Living Hour to Hour

It’s hard to say anything when you have so much to say.

About 7 days ago, RJ and I decided to flip our plans completely upside down and backwards. About a year ago, when we first started talking about and planning this boat trip, our big idea was to take Patches around Michigan, through the Great Lakes, out the Erie Canal, and down the East coast to warmth and sandy beaches.

For that entire year, we have only lightly been able to sprinkle on details to that plan whenever anybody has asked to know more. And in all honesty, it’s because we weren’t doing the research.

RJ was busy working on the boat. Getting it ready for this trip. What trip? He didn’t really know. Any trip would have likely made him happy.

And me, well, I was only half convinced I was going on the trip until we finally departed.

Last Sunday, we joined America’s Great Loop Cruisers’ Association, and we officially decided to be what they have coined as “Loopers.” Since joining, every boater we met has also been a “Looper,” which is welcoming and a relief. We’re not alone! Though, I think they all look at us kind of funny when they see how we have our sailboat rigged up. Patches lives up to her name, especially with the mast down and lines everywhere. Dirty paint. And RJ and I aren’t the cleanest ourselves, either.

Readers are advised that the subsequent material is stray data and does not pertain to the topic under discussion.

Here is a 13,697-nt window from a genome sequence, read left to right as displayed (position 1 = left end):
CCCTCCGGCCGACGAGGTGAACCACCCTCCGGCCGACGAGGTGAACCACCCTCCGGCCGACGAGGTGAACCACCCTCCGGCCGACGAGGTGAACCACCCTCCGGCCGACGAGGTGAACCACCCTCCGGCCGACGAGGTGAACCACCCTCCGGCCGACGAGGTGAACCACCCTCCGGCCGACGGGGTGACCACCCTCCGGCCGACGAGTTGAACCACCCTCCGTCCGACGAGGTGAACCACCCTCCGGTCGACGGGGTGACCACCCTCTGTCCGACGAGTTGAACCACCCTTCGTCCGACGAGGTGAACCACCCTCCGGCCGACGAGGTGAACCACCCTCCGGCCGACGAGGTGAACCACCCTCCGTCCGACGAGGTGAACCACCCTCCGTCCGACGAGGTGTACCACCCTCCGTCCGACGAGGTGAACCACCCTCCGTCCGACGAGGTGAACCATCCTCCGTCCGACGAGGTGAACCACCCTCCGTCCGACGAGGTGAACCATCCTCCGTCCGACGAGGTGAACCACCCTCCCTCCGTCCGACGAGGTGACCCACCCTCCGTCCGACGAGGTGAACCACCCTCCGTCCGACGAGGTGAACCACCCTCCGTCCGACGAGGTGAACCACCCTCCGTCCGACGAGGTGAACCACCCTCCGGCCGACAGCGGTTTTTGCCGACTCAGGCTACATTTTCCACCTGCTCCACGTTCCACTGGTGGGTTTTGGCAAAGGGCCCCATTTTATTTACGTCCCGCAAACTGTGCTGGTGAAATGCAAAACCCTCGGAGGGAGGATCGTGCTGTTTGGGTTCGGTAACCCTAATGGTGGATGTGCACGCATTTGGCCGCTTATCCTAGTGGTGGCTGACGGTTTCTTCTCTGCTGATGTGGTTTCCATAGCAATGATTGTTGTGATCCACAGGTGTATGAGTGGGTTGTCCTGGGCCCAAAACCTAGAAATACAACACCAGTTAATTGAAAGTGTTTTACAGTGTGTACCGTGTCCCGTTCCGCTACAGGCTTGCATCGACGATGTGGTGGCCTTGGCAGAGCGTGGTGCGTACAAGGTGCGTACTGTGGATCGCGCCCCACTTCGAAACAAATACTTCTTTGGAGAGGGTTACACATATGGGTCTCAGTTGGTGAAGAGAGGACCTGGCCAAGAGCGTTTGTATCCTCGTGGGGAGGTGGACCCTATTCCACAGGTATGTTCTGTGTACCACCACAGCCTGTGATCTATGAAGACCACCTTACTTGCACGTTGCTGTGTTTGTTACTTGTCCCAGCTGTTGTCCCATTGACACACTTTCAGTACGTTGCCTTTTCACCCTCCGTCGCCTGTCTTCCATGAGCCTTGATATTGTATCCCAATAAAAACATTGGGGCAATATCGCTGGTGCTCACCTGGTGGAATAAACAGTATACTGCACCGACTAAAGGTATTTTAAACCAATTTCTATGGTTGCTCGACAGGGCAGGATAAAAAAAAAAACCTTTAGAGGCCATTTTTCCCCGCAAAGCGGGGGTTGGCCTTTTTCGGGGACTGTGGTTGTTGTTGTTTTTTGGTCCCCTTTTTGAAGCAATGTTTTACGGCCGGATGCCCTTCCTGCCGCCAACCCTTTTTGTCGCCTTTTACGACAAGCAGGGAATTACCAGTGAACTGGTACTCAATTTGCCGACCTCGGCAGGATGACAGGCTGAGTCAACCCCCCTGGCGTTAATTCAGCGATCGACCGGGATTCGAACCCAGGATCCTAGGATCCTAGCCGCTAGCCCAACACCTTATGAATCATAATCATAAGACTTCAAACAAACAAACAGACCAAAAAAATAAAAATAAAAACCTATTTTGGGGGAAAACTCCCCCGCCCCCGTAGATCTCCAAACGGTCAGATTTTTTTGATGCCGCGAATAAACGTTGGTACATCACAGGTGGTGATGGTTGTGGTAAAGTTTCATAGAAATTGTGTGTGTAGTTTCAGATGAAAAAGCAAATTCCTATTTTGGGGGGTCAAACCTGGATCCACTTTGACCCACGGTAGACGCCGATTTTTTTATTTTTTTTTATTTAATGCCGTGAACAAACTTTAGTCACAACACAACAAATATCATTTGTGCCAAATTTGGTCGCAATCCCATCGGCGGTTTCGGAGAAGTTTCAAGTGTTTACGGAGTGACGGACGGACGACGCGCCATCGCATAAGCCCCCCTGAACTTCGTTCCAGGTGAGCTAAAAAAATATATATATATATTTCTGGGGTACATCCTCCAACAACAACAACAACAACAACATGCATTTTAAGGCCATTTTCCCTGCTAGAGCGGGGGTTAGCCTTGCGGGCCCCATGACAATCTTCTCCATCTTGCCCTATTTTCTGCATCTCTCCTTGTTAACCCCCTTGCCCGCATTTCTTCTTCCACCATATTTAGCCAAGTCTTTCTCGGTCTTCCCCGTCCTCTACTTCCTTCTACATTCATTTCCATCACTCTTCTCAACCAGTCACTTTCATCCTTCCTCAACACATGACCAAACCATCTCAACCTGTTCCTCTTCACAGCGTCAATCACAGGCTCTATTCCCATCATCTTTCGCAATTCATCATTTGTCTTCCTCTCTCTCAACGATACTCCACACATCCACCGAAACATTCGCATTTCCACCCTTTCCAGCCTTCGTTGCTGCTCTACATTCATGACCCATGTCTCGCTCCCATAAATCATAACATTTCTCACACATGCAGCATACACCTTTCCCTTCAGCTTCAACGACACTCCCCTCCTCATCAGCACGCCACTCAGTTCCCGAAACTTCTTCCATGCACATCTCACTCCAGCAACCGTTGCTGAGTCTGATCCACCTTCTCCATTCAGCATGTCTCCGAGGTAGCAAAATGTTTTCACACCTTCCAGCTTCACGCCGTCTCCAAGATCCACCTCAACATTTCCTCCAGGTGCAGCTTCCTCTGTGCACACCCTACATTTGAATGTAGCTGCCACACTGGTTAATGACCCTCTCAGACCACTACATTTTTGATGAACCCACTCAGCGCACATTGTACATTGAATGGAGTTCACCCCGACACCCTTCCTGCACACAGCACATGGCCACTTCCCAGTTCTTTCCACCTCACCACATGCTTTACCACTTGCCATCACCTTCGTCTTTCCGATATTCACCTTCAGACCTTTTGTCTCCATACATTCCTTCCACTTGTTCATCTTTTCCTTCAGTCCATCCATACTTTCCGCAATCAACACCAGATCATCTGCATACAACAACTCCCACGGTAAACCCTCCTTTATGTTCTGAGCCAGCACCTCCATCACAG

“What is the Great Loop?” you ask. Well, me too! Someone fill me in because we still have no idea where we’re going. Partially serious, partially joking. It’s basically a big circle around the east side of the United States, using waterways, the gulf, the ocean, and the Great Lakes. You can basically do it however you wish, with lots of side trips and all that.

I can already feel the community that I long for with trips like this.

Anyhow, the point is not that. The point is, that we left our dock in St. Joseph, MI at 4:55 AM on Saturday and now we are making our way down the rivers that cut through the center of the United States. It’s not just the Mississippi, it turns out. Actually, it’s almost barely the Mississippi at all. I’m learning a lot.

The Chicago River, the Ship and Sanitary Canal, the Illinois River, the Des Plaines River. At this point, I’m not even sure which river we’re on (kidding).

Leaving when we did was a treat. The Tri-State Regatta is this weekend and that morning, over one hundred sailboats were arriving in St. Joe as we left. We saw the first racers tie up their boat and head onto land with their packed bags. We saw the horizon full of green and red lights, turning back and forth, until they transitioned into ghostly sails cutting through the black water. We saw shooting stars. We saw, and heard, what we thought was a helicopter far away, but we cannot be sure about that one.

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A little over an hour after leaving, it was time for me to go back to sleep. RJ stayed at the helm for about three and a half hours on his own, until I woke back up to warmth. I was surprised to be sweating as when we first woke up that morning we were shivering. But the sun was out and I saw blue water out our windows so I climbed out from below and looked towards the bow to see… Chicago! How exciting, yet at still over 25 nautical miles away we had about five more hours ago. We are slow as a motoring sailboat.